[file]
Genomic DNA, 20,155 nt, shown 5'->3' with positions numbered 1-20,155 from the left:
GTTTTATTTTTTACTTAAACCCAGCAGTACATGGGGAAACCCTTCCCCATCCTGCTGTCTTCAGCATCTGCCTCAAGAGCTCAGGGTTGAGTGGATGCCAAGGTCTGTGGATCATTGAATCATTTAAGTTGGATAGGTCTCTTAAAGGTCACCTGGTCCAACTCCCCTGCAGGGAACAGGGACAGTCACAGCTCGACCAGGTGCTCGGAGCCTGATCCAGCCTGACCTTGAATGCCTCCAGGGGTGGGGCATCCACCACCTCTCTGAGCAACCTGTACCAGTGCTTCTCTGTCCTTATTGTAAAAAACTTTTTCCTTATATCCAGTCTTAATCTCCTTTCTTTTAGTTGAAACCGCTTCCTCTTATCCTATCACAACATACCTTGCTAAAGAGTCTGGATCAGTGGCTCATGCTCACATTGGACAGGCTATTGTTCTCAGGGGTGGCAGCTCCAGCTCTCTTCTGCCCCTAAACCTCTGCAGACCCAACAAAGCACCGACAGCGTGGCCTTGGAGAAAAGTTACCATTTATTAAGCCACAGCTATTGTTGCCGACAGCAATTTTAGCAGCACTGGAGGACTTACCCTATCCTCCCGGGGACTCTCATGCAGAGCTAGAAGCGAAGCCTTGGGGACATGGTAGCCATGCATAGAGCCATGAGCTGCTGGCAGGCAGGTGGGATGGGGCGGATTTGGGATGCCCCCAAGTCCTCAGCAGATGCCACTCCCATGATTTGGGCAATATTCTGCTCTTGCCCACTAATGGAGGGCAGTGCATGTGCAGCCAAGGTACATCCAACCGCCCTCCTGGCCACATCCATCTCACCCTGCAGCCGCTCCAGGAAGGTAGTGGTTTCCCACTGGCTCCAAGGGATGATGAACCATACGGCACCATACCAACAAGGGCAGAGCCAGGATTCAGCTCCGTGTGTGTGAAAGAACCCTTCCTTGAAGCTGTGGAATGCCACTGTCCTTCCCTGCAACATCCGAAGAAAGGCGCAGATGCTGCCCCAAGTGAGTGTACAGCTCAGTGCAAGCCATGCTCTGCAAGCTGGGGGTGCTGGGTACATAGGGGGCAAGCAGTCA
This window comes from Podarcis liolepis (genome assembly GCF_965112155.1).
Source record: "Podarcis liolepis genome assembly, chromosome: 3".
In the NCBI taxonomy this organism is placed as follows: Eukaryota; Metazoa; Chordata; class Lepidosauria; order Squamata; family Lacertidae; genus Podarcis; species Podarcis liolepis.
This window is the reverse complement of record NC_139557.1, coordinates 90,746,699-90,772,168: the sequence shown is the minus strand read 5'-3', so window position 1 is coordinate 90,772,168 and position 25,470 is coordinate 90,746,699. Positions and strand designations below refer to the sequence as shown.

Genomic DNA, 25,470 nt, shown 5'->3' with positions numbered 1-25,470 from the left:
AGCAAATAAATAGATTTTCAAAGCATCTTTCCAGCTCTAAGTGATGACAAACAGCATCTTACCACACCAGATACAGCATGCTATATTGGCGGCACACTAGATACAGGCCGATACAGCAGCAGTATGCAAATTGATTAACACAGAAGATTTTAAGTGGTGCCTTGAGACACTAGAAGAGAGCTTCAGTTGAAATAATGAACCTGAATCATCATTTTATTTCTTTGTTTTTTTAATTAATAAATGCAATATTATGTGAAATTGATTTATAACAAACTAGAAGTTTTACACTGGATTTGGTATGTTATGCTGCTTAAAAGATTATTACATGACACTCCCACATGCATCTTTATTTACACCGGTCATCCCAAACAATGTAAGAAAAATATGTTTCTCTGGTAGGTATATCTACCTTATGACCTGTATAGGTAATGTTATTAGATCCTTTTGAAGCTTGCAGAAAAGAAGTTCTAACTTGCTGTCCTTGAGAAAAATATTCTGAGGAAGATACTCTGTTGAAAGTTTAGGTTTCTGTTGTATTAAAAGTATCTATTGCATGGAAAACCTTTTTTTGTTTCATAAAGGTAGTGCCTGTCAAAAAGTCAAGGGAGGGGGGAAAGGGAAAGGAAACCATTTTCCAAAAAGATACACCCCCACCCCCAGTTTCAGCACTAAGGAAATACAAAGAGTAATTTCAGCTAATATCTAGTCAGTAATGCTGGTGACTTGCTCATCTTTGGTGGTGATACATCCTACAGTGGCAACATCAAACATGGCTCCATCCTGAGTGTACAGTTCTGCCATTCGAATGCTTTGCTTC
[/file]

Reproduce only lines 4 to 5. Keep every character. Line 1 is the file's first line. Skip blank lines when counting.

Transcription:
Source record: "Podarcis liolepis genome assembly, chromosome: 3".
In the NCBI taxonomy this organism is placed as follows: Eukaryota; Metazoa; Chordata; class Lepidosauria; order Squamata; family Lacertidae; genus Podarcis; species Podarcis liolepis.